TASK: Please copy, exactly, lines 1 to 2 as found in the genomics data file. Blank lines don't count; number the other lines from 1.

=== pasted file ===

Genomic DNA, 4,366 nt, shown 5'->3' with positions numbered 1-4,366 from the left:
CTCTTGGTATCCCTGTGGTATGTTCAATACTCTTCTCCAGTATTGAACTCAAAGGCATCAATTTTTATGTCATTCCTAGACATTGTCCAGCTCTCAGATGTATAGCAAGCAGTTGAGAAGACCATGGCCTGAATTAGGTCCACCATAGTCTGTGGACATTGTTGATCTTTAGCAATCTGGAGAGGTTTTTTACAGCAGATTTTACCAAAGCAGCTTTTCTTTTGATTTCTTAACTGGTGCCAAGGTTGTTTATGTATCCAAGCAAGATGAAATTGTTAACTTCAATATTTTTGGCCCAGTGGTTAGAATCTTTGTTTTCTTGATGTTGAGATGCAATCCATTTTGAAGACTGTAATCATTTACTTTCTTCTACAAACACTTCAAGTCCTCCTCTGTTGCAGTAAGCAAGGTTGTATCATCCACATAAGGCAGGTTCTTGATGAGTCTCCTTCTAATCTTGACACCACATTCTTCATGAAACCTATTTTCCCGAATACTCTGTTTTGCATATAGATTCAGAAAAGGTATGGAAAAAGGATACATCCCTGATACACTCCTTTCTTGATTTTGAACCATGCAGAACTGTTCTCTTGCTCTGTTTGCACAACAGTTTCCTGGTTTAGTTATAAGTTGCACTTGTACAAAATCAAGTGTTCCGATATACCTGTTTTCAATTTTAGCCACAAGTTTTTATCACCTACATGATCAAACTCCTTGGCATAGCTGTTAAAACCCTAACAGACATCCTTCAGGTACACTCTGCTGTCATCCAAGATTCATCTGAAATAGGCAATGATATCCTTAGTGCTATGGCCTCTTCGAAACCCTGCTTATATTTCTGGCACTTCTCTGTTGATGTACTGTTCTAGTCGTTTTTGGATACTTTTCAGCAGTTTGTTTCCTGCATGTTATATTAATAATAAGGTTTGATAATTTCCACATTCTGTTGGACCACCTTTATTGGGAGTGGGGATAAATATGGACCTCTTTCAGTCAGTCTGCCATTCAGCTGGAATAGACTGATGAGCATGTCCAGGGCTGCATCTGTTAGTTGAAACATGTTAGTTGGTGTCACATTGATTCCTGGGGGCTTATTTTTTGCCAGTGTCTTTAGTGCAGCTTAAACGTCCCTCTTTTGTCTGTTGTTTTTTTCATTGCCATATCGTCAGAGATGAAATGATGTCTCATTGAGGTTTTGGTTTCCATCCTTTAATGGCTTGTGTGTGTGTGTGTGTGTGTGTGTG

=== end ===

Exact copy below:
Genomic DNA, 4,366 nt, shown 5'->3' with positions numbered 1-4,366 from the left:
CTCTTGGTATCCCTGTGGTATGTTCAATACTCTTCTCCAGTATTGAACTCAAAGGCATCAATTTTTATGTCATTCCTAGACATTGTCCAGCTCTCAGATGTATAGCAAGCAGTTGAGAAGACCATGGCCTGAATTAGGTCCACCATAGTCTGTGGACATTGTTGATCTTTAGCAATCTGGAGAGGTTTTTTACAGCAGATTTTACCAAAGCAGCTTTTCTTTTGATTTCTTAACTGGTGCCAAGGTTGTTTATGTATCCAAGCAAGATGAAATTGTTAACTTCAATATTTTTGGCCCAGTGGTTAGAATCTTTGTTTTCTTGATGTTGAGATGCAATCCATTTTGAAGACTGTAATCATTTACTTTCTTCTACAAACACTTCAAGTCCTCCTCTGTTGCAGTAAGCAAGGTTGTATCATCCACATAAGGCAGGTTCTTGATGAGTCTCCTTCTAATCTTGACACCACATTCTTCATGAAACCTATTTTCCCGAATACTCTGTTTTGCATATAGATTCAGAAAAGGTATGGAAAAAGGATACATCCCTGATACACTCCTTTCTTGATTTTGAACCATGCAGAACTGTTCTCTTGCTCTGTTTGCACAACAGTTTCCTGGTTTAGTTATAAGTTGCACTTGTACAAAATCAAGTGTTCCGATATACCTGTTTTCAATTTTAGCCACAAGTTTTTATCACCTACATGATCAAACTCCTTGGCATAGCTGTTAAAACCCTAACAGACATCCTTCAGGTACACTCTGCTGTCATCCAAGATTCATCTGAAATAGGCAATGATATCCTTAGTGCTATGGCCTCTTCGAAACCCTGCTTATATTTCTGGCACTTCTCTGTTGATGTACTGTTCTAGTCGTTTTTGGATACTTTTCAGCAGTTTGTTTCCTGCATGTTATATTAATAATAAGGTTTGATAATTTCCACATTCTGTTGGACCACCTTTATTGGGAGTGGGGATAAATATGGACCTCTTTCAGTCAGTCTGCCATTCAGCTGGAATAGACTGATGAGCATGTCCAGGGCTGCATCTGTTAGTTGAAACATGTTAGTTGGTGTCACATTGATTCCTGGGGGCTTATTTTTTGCCAGTGTCTTTAGTGCAGCTTAAACGTCCCTCTTTTGTCTGTTGTTTTTTTCATTGCCATATCGTCAGAGATGAAATGATGTCTCATTGAGGTTTTGGTTTCCATCCTTTAATGGCTTGTGTGTGTGTGTGTGTGTGTGTGTG